Recurrent Neural Networks (RNNs)

Now that we have our word vectors as input, let’s look at the actual network architecture we’re going to be building. The unique aspect of NLP data is that there is a temporal aspect to it. Each word in a sentence depends greatly on what came before and comes after it. In order to account for this dependency, we use a recurrent neural network.

The recurrent neural network structure is a little different from the traditional feedforward NN you may be accostumed to seeing. The feedforward network consists of input nodes, hidden units, and output nodes.


The main difference between feedforward neural networks and recurrent ones is the temporal aspect of the latter. In RNNs, each word in an input sequence will be associated with a specific time step. In effect, the number of time steps will be equal to the max sequence length.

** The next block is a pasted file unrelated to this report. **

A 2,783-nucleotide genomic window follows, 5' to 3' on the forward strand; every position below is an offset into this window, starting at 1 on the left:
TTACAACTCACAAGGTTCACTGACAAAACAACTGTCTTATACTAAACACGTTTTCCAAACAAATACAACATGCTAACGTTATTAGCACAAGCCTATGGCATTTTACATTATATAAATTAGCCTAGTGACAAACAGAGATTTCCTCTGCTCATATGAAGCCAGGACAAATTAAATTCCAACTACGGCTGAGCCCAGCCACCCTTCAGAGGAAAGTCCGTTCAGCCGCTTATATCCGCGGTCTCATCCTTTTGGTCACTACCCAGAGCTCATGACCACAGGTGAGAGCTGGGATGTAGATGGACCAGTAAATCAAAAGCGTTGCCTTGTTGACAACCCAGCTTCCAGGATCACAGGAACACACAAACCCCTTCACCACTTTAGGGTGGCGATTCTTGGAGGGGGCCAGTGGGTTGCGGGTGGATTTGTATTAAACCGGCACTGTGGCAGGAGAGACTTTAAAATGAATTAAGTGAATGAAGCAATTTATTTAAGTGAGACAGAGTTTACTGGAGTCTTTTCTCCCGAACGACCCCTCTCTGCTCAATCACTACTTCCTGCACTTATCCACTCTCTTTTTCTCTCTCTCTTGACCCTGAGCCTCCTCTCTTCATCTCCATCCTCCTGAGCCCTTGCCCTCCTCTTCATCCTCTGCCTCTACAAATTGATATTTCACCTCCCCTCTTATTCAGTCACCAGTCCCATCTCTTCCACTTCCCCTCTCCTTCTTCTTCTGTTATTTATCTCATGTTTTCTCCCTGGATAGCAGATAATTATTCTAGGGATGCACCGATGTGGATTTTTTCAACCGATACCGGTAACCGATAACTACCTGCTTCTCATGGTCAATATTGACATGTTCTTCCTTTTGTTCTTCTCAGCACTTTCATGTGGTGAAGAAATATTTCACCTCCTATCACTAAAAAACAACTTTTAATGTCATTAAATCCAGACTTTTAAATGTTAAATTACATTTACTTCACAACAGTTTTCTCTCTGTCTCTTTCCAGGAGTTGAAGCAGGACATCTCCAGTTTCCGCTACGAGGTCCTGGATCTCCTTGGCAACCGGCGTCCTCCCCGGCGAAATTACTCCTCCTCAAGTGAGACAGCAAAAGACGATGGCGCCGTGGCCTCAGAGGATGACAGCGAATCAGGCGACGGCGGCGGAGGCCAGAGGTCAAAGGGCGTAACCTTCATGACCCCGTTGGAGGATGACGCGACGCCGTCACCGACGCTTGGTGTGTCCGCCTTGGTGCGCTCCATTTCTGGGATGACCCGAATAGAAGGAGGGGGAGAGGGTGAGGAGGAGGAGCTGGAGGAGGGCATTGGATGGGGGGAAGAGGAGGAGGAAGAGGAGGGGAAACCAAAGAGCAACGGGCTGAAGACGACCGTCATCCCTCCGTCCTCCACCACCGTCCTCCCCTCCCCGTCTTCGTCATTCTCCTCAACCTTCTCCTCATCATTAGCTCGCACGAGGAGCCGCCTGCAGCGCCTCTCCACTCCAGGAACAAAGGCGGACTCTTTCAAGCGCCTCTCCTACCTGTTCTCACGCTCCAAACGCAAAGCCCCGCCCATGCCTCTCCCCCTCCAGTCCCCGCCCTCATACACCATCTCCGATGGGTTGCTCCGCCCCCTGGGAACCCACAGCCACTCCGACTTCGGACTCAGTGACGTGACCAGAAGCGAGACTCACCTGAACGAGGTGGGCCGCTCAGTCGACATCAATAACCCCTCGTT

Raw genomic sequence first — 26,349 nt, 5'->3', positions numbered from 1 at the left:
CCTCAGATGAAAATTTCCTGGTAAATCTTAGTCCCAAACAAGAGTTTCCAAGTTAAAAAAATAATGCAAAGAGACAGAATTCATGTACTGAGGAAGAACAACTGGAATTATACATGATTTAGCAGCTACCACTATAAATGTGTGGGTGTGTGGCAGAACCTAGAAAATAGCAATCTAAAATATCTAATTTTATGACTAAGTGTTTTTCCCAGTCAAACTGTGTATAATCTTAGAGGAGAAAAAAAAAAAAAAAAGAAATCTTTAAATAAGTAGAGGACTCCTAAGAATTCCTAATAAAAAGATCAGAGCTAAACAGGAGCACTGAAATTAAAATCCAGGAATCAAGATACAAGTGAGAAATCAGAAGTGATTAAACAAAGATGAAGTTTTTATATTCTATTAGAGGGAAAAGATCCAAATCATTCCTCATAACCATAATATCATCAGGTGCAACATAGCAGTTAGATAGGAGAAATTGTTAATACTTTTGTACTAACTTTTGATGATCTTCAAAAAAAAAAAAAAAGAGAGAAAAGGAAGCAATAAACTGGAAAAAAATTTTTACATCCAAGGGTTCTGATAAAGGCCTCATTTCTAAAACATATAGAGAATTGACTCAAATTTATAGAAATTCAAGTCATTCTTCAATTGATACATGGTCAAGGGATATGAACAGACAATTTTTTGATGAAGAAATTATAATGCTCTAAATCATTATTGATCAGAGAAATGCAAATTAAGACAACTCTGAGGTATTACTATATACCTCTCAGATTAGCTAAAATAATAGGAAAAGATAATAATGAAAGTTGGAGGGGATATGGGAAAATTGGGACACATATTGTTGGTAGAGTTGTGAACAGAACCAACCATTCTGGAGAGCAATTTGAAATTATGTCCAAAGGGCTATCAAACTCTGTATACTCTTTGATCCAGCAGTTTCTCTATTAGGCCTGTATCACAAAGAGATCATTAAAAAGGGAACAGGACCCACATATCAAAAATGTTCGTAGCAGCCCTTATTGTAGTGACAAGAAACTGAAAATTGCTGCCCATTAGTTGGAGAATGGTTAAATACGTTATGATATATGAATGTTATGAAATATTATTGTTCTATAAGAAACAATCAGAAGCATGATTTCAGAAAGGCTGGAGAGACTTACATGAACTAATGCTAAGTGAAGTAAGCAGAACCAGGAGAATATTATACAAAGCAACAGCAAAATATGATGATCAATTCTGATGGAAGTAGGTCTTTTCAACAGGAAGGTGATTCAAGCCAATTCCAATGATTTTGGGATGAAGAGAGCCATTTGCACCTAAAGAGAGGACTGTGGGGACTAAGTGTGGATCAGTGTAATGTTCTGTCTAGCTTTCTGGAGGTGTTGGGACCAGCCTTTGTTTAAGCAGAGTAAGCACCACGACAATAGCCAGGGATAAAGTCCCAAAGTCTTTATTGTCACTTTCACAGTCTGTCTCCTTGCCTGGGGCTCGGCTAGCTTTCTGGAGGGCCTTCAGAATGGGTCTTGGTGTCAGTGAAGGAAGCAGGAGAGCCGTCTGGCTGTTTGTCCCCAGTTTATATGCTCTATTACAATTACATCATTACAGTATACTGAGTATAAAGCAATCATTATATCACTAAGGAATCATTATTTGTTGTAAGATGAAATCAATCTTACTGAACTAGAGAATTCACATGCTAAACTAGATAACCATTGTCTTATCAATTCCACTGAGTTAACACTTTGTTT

Associated with each time step is also a new component called a hidden state vector ht. From a high level, this vector seeks to encapsulate and summarize all of the information that was seen in the previous time steps. Just like xt is a vector that encapsulates all the information of a specific word, ht is a vector that summarizes information from previous time steps.

The hidden state is a function of both the current word vector and the hidden state vector at the previous time step. The sigma indicates that the sum of the two terms will be put through an activation function (normally a sigmoid or tanh).


The 2 W terms in the above formulation represent weight matrices. If you take a close look at the superscripts, you’ll see that there’s a weight matrix WX which we’re going to multiply with our input, and there’s a recurrent weight matrix WH which is multiplied with the hidden state vector at the previous time step. WH is a matrix that stays the same across all time steps, and the weight matrix WX is different for each input.

The magnitude of these weight matrices impact the amount the hidden state vector is affected by either the current vector or the previous hidden state. As an exercise, take a look at the above formula, and consider how ht would change if either WX or WH had large or small values.